I disagree with you Jeremy. We do need to understand our lostness and the righteousness of a Holy God before we can understand the high price Jesus paid for our salvation and the requirement of holiness. The Born-Again life has never been an after-thought - an honest evaluation of "old-time" preaching would prove that to anyone that would do some ... See Moreresearch instead of simply passing on contemporary prejudices against a Christianity that once demanded more responsibility. What is missing today is an AWE and proper "fear of the Lord" - which God's Word says is required. This minimizing of the lostness of humanity has resulted in a loss of respect for God and a casual faith that considers holiness to simply be an option rather than a requirement.

Jeremy McNabb said...

I'm not sure that's disagreeing with what I said. I think you're disagreeing with what a lot of liberal theologians might say. I absolutely believe that we need to have an understanding of the terrible nature of our sin and I totally agree that we should fear the Lord, and be in awe of Him. But I think we need to praise, accept, and follow God ... See Morebecause of who he is, not just so that we can get a Get-Out-Of-Hell-Free card. Awe and righteous fear is exactly the kind of thing we need to embrace. The last two hundred years of evangelism seems to have focused more on not going to Hell than it has getting to God.

Kent Perkins said...

Assuming that your "sample" Old Gospel is just a statement of basic principles and not an official be all end all, word-for-word, EXACT old gospel definition I will try not to play semantics.

The three things you discuss that make the Old Gospel such a hard sell seem to center around people's misunderstanding of God's law and the consequences of that misunderstanding. It would seem then that a New Gospel would have to be an expansion, or rewording of the old one (How can you put "don't break God's laws" in any simpler terms?)

We can't simply ignore the ABSOLUTE of God's Law because we don't want to scare anybody. The Gospel...any Gospel, old or new in it's simplest form would only work with all the parts, take away one (God's law, God's forgiveness, God's wrath, etc.) and you no longer have the Gospel Synthesis: Any New Gospel would have to keep everything in front of the "but" intact, and any additions or revisions would only be appropriate after. The fact that we need to follow God's laws is not dependent on our knowledge of those laws or fear of consequences.

Pete Vecchi said...

The question was asked, "What might this New Gospel look like?" First, I believe I should clarify that it won't be a "New Gospel" but more of a refocusing on different aspects of the same Gospel that has been preached since Jesus died, was resurrected, ascended into Heaven, and sent the Holy Spirit to indwell believers. I believe that I am correct in saying that the essence of the Gospel message has pretty much always been, "Believe in the Lord Jesus Christ and you will be saved." (See Acts 16:31). Basically everything that has been emphasized in the centuries since that time (at least that starts from that basic premise) has been more or less an aspect of one or more points of doctrine that have tended to be emphasized over and above other aspects.

Many emphases have been about the saving from sin--especially the "Old Gospel" that Keith mentioned which was stressed by "1960's evangelicals." There was, and still is, much truth in that message. But that message still must fall under the essence of "Believe in the Lord Jesus and you will be saved."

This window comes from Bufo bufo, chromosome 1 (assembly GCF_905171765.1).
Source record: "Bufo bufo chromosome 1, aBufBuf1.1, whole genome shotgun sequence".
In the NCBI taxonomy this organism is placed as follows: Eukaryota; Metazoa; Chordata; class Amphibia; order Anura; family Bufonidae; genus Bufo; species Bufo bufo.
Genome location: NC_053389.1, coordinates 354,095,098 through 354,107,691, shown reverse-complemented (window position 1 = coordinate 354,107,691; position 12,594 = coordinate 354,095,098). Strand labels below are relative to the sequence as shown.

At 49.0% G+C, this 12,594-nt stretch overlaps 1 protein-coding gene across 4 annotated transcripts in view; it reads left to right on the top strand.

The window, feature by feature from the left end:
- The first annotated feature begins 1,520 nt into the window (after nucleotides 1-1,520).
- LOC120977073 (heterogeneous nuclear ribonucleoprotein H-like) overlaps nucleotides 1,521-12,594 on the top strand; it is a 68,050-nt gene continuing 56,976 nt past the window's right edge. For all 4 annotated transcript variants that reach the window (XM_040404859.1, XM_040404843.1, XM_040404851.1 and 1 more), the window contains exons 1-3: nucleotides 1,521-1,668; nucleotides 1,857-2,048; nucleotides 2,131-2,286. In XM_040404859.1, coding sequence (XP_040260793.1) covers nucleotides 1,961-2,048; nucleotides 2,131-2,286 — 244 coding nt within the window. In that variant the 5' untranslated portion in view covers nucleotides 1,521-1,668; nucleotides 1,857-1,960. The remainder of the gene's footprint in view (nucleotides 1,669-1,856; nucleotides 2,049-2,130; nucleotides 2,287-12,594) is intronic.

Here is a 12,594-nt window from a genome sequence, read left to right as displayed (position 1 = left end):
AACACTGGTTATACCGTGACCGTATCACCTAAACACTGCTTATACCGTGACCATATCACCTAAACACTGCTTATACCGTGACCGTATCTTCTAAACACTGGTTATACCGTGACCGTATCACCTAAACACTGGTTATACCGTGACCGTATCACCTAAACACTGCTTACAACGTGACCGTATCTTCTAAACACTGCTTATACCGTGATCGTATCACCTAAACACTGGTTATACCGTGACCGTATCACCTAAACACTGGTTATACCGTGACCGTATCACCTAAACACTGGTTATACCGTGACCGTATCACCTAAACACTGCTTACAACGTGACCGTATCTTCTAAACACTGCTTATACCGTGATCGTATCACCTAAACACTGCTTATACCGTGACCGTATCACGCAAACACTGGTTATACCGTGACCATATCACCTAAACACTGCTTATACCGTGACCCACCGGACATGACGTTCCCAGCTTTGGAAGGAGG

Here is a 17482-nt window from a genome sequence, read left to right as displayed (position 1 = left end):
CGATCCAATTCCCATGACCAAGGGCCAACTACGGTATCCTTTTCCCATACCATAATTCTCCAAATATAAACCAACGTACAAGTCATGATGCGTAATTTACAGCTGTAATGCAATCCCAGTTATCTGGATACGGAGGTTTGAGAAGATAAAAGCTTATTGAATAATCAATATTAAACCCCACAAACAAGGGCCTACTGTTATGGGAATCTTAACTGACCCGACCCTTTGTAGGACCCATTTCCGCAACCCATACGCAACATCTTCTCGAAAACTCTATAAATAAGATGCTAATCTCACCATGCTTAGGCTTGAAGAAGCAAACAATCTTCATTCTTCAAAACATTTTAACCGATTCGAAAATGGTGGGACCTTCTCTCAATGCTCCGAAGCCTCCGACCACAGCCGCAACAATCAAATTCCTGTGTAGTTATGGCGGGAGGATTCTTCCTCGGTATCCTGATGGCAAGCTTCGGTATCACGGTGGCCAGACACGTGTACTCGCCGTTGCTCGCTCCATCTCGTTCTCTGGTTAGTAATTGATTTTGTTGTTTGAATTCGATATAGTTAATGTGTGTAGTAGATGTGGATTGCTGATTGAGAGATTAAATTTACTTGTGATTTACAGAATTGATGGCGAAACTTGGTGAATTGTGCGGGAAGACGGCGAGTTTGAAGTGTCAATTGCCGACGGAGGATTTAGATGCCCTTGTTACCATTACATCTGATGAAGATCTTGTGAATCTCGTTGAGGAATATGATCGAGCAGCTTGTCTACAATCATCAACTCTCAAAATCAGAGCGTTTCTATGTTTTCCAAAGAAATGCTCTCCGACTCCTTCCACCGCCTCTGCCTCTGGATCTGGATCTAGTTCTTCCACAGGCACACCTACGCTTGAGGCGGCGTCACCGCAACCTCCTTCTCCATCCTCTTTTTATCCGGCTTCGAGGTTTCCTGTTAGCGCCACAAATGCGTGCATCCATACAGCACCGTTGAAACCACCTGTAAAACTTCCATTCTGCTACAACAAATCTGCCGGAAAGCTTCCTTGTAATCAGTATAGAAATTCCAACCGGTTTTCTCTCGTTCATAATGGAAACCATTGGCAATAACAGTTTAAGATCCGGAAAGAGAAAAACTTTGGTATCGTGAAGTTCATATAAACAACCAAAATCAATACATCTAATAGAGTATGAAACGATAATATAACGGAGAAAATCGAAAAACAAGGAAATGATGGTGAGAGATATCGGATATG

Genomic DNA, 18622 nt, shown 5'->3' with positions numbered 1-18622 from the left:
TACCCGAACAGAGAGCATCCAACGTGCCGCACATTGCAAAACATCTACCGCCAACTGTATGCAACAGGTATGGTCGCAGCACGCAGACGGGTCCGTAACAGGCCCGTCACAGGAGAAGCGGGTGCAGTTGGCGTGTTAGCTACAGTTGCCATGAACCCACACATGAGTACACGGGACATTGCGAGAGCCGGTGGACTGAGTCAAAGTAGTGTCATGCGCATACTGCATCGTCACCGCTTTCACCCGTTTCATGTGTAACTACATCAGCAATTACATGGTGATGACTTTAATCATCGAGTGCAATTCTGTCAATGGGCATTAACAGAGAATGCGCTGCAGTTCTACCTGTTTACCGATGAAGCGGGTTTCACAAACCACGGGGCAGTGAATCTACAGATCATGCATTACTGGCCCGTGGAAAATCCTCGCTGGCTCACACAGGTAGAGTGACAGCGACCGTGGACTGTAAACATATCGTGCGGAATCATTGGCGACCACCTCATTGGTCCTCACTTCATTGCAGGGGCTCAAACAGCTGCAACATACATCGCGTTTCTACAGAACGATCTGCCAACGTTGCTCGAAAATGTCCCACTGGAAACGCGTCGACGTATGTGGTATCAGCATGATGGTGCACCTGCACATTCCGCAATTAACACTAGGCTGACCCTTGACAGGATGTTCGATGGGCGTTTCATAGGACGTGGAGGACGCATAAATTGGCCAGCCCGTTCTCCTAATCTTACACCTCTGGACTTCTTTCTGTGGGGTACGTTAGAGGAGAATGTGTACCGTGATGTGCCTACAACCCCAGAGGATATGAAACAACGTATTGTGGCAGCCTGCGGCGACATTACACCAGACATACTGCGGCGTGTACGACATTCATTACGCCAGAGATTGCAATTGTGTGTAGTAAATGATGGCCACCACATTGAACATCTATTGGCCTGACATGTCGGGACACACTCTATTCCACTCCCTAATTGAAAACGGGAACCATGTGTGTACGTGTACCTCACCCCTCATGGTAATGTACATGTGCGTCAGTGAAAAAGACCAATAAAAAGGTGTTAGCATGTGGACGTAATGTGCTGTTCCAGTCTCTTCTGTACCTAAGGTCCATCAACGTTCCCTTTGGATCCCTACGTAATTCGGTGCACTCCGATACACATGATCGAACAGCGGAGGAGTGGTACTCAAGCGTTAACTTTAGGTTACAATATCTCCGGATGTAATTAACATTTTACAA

The way I see things is that as society (especially in the United States) hurtles headlong into making more and more laws that cover seemingly every aspect of life, people are going to realize how difficult it is to live a life of following the law. In fact, it is said that most people unintentionally and/or unknowingly break civil laws every day. The bottom line is that the law doesn't justify anyone--it simply shows us where we fall short of following the law. This principle holds true for civil as well as spiritual law. Likewise, it is generally the desire of avoiding punishment that helps a person keep the law--not the law itself. The law itself has no power to save; only to condemn.

Why, then, is there often so much emphasis placed on on following the Law? The more I ask this question the more reasons I find. One of them is that some people insist on believing that they can indeed follow God's Old Covenant Laws well enough that God will certainly see that the good at least outweighs the bad, and therefore this should qualify the people for salvation. This type of attitude is the basis for rejection of the sacrifice of Jesus on the cross. In essence, it is saying that the sacrifice of Christ was not sufficient in and of itself, and that human effort must be added (or that human effort must be relied upon solely) to attain salvation.

The bottom line is that I believe that any "New Gospel" emphasis is going to have to address just what part the Old Covenant Law plays under the New Covenant of Christ.

I have more I would like to say on the matter, but this response has gotten lengthy enough.

Keith Drury said...

Thank you for the excellent thinking you have contributed on this issue! The comments are thoughtful, insightful and I think right on target. Fascinating! Thanks again!
-Keith Drury

David J. Felter said...

Great post, Keith. You've identified the challenge that the church is facing. I think the new gospel is pretty much in place...It embodies all the "concerns" of lost people. It emphasizes compassion, conversation, and collaboration. God is not wrathful, He is compassionate. God is not an angry bookkeeper, recording incidents where people broke His laws. Instead, He's interested in engaging us in conversations. Finally, God is not some cosmic ogre demanding His way, instead, He solicits our collaboration.

Oh yes...I believe the new gospel is here and gaining ground in many churches.

mar13 said...

Check out Tim Keller and his presentation of the Gospel (especially from the Galatians series) at http://www.redeemer.com